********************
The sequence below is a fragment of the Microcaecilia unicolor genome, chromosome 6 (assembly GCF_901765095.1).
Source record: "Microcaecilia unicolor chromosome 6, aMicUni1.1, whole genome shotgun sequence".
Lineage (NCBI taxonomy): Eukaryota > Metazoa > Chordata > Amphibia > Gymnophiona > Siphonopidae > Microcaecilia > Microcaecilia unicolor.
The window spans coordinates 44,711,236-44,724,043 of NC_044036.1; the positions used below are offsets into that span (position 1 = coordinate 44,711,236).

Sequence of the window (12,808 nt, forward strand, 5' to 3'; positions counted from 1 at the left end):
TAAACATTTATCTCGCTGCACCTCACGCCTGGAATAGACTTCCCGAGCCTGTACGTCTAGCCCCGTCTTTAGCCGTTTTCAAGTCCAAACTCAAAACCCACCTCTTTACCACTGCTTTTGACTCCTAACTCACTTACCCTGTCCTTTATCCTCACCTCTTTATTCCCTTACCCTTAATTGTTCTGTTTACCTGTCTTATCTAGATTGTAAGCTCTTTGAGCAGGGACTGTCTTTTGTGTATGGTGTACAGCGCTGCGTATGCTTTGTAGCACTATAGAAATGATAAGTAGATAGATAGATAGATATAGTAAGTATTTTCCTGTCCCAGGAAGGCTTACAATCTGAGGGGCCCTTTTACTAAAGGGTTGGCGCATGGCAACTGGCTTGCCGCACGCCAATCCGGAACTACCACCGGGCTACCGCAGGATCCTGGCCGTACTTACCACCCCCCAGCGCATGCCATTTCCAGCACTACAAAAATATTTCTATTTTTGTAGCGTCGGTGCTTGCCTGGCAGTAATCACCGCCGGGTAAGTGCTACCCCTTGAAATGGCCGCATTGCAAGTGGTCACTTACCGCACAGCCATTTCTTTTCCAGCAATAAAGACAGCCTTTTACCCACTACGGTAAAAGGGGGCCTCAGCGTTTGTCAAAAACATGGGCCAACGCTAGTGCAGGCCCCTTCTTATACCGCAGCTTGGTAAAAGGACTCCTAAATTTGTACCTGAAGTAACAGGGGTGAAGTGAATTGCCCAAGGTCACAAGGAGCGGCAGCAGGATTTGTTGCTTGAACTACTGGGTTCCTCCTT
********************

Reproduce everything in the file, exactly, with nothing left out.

The sequence below is a fragment of the Microcaecilia unicolor genome, chromosome 6 (assembly GCF_901765095.1).
Source record: "Microcaecilia unicolor chromosome 6, aMicUni1.1, whole genome shotgun sequence".
Lineage (NCBI taxonomy): Eukaryota > Metazoa > Chordata > Amphibia > Gymnophiona > Siphonopidae > Microcaecilia > Microcaecilia unicolor.
The window spans coordinates 44,711,236-44,724,043 of NC_044036.1; the positions used below are offsets into that span (position 1 = coordinate 44,711,236).

Sequence of the window (12,808 nt, forward strand, 5' to 3'; positions counted from 1 at the left end):
TAAACATTTATCTCGCTGCACCTCACGCCTGGAATAGACTTCCCGAGCCTGTACGTCTAGCCCCGTCTTTAGCCGTTTTCAAGTCCAAACTCAAAACCCACCTCTTTACCACTGCTTTTGACTCCTAACTCACTTACCCTGTCCTTTATCCTCACCTCTTTATTCCCTTACCCTTAATTGTTCTGTTTACCTGTCTTATCTAGATTGTAAGCTCTTTGAGCAGGGACTGTCTTTTGTGTATGGTGTACAGCGCTGCGTATGCTTTGTAGCACTATAGAAATGATAAGTAGATAGATAGATAGATATAGTAAGTATTTTCCTGTCCCAGGAAGGCTTACAATCTGAGGGGCCCTTTTACTAAAGGGTTGGCGCATGGCAACTGGCTTGCCGCACGCCAATCCGGAACTACCACCGGGCTACCGCAGGATCCTGGCCGTACTTACCACCCCCCAGCGCATGCCATTTCCAGCACTACAAAAATATTTCTATTTTTGTAGCGTCGGTGCTTGCCTGGCAGTAATCACCGCCGGGTAAGTGCTACCCCTTGAAATGGCCGCATTGCAAGTGGTCACTTACCGCACAGCCATTTCTTTTCCAGCAATAAAGACAGCCTTTTACCCACTACGGTAAAAGGGGGCCTCAGCGTTTGTCAAAAACATGGGCCAACGCTAGTGCAGGCCCCTTCTTATACCGCAGCTTGGTAAAAGGACTCCTAAATTTGTACCTGAAGTAACAGGGGTGAAGTGAATTGCCCAAGGTCACAAGGAGCGGCAGCAGGATTTGTTGCTTGAACTACTGGGTTCCTCCTT